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The LEAF system and gamma detection applications in CROCUS

Tom Mager

The LEAF system and gamma detection applications in CROCUS.

Rel. Sandra Dulla. Politecnico di Torino, Corso di laurea magistrale in Ingegneria Energetica E Nucleare, 2020

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In a nuclear reactor, gamma-rays are ubiquitous and arise from fissions, decays following activation of fission products or from capture processes occurring in fuel or in reactor components. Gamma-rays have a major contribution to the heating of the reactor structures and to the surrounding dose rate. Accurately characterising the gamma field in nuclear reactors is therefore of strong interest for core operation and safety concerns. Zero power research reactors, such as the CROCUS reactor facility, offer the possibility to measure gamma rays in a pure neutronic environment, allowing for validation experiments of computed spectra, dose estimates, burn up calculations, prompt to delayed gamma ratios and reactor noise measurements. The CROCUS reactor is a two-zone, uranium-fueled light water moderated facility operated by the Laboratory for Reactor Physics and Systems Behaviour (LRS) at the Swiss Federal Institute of Technology Lausanne (EPFL). The work at hand introduces the LEAF system (The Large Energy-resolving detection Array for Fission Gammas) which consists in two large Bismuth Germanate (BGO) and two smaller Cerium Bromide (CeBr3) scintillators. All four scintillation detectors are calibrated in energy and efficiency before being used for several gamma detection applications. Measurements of in-core gamma spectra are performed, at different sub-critical and critical states of CROCUS, and compared to both MCNP6.2 simulations and to a prompt U-235 spectrum produced with the LLNL FREYA code. The comparison of the experiments to MCNP6.2 enables the identification of resolved peaks of delayed processes not modelled by codes, such as the fission products Cs-137 and La-140. In the scientific community, a recent effort has been the determination of delayed gamma contributions. A new method allowing the estimation of local prompt to delayed gamma ratios in the reactor core is developed. This technique estimates the delayed gamma fraction to be 0.30 ± 0.01 in the CROCUS control rod tubes, i.e. in the outer U-metal region of the core. Neutron noise analysis, as a non-invasive approach to determine the kinetic parameters of a reactor, is common practice. LEAF allows the first gamma and neutron-gamma correlations measurements in a reactor. CeBr3 scintillators enable a precise and rapid reproduction of the prompt decay constant mean values previously measured with He-3 neutron detectors, at different sub-critical and critical states in CROCUS, and predicted with Serpent 2 simulations. Beyond these promising results, BGO scintillators which were selected for their high efficiency, provide us with gamma noise measurements at distances up to six meters from the reactor core centre, at critical (power 20 mW). At such distances, the obtained prompt decay constant is still comparable to the one provided by the He-3 neutron measurement. We finally discuss the possible future applications of LEAF, regarding both spectroscopy and gamma noise investigations.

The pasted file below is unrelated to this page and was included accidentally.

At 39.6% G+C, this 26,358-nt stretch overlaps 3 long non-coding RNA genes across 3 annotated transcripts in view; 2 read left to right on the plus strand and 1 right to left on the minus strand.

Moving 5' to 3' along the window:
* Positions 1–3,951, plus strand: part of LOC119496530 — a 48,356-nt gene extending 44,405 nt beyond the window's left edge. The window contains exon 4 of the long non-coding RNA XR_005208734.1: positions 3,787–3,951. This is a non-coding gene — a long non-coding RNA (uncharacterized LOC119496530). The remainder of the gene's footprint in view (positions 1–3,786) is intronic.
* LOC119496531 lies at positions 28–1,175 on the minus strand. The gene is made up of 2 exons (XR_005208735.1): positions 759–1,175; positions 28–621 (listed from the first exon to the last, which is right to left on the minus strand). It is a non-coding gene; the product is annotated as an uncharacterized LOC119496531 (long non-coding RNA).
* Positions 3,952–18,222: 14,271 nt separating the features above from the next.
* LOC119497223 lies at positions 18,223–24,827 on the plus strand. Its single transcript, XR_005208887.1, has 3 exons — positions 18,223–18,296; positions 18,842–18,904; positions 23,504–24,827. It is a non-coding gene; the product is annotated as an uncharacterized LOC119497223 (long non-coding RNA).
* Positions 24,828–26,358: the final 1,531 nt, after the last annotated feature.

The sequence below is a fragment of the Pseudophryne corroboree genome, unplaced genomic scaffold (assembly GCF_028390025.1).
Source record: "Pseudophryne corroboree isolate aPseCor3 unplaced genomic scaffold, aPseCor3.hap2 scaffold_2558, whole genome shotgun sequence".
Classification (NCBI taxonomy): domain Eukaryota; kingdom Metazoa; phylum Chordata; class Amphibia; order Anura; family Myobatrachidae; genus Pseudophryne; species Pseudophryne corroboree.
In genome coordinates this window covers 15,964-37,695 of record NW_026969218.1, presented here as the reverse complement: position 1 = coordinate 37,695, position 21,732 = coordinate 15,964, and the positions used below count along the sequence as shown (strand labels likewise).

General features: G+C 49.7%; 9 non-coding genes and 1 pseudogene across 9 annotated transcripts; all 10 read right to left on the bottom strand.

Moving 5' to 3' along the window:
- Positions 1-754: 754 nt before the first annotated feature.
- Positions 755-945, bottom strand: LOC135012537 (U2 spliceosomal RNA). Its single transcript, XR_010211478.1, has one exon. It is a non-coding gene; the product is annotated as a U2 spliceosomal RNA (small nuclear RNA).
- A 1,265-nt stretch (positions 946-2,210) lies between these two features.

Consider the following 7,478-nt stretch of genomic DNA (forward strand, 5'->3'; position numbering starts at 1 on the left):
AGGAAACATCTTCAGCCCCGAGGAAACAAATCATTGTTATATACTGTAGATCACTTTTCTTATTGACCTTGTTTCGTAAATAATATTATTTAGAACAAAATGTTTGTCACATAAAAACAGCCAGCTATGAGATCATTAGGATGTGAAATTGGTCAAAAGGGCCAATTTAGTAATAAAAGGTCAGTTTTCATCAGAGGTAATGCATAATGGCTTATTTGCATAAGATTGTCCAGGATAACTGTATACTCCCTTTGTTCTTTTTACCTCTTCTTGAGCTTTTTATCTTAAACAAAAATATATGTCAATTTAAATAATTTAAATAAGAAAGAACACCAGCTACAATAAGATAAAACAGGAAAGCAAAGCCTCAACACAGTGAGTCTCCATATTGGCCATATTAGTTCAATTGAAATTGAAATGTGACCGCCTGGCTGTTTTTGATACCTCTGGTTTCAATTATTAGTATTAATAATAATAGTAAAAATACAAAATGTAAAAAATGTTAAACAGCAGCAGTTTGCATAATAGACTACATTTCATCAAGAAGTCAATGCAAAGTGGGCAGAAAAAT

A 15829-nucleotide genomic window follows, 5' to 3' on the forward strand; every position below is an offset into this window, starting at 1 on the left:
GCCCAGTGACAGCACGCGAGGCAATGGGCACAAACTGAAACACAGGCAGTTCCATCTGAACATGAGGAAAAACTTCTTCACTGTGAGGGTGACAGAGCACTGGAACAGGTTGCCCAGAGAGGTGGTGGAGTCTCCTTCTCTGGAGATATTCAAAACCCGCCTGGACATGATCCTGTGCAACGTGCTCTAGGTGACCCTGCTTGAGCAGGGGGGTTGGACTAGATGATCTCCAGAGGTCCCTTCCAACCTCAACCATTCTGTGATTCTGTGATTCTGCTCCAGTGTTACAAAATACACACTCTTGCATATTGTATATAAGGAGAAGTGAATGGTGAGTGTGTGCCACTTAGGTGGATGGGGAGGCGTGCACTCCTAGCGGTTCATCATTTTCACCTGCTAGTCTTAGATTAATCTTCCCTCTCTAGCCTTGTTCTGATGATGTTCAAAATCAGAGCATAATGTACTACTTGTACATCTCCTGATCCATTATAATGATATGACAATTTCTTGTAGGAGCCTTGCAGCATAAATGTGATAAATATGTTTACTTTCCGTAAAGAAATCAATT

Relators: Sandra Dulla
Academic year: 2019/20
Publication type: Electronic
Number of Pages: 111
Corso di laurea: Corso di laurea magistrale in Ingegneria Energetica E Nucleare
Classe di laurea: New organization > Master science > LM-30 - ENERGY AND NUCLEAR ENGINEERING
Aziende collaboratrici: UNSPECIFIED
URI: http://webthesis.biblio.polito.it/id/eprint/15089
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